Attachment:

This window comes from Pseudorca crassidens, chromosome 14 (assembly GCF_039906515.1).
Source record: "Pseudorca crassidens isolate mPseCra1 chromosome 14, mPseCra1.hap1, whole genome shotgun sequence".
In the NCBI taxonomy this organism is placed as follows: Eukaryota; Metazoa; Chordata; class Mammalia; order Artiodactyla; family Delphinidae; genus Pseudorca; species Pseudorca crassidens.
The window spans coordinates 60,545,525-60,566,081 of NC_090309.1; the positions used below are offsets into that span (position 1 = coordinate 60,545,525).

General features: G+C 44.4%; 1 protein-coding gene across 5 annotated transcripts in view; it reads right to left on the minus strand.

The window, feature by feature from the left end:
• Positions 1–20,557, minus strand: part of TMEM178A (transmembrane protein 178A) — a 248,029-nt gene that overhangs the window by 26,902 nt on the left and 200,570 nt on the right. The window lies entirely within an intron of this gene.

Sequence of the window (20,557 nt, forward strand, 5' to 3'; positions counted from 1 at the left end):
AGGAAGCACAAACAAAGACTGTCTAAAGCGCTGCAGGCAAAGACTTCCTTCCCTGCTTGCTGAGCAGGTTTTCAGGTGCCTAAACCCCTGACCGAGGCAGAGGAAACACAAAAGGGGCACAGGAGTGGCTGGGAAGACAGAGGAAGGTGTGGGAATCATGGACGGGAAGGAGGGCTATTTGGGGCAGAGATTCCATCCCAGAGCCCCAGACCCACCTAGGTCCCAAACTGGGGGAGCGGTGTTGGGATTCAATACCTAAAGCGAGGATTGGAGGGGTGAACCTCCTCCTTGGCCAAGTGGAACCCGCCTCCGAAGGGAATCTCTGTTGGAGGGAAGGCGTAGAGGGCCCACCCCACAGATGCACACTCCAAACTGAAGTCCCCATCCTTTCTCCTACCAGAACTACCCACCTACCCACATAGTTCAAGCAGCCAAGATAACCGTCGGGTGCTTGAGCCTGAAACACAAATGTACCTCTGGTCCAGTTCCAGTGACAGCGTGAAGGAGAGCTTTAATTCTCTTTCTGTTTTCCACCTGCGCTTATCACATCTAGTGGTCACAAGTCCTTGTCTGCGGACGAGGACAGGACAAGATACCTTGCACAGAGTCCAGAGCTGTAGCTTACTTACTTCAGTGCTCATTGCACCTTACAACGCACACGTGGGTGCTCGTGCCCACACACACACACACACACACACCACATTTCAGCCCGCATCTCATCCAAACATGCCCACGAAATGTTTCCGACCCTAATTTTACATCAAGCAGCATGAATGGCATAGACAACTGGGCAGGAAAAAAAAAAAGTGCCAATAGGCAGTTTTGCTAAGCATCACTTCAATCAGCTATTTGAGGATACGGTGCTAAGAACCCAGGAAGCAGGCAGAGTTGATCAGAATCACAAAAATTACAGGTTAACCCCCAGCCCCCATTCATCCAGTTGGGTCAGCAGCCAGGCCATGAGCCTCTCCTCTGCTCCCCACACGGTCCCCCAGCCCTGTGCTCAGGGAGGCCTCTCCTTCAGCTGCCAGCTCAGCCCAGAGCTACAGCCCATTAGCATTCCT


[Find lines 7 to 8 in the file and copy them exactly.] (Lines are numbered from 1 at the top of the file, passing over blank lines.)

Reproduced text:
• Positions 1–20,557, minus strand: part of TMEM178A (transmembrane protein 178A) — a 248,029-nt gene that overhangs the window by 26,902 nt on the left and 200,570 nt on the right. The window lies entirely within an intron of this gene.

Sequence of the window (20,557 nt, forward strand, 5' to 3'; positions counted from 1 at the left end):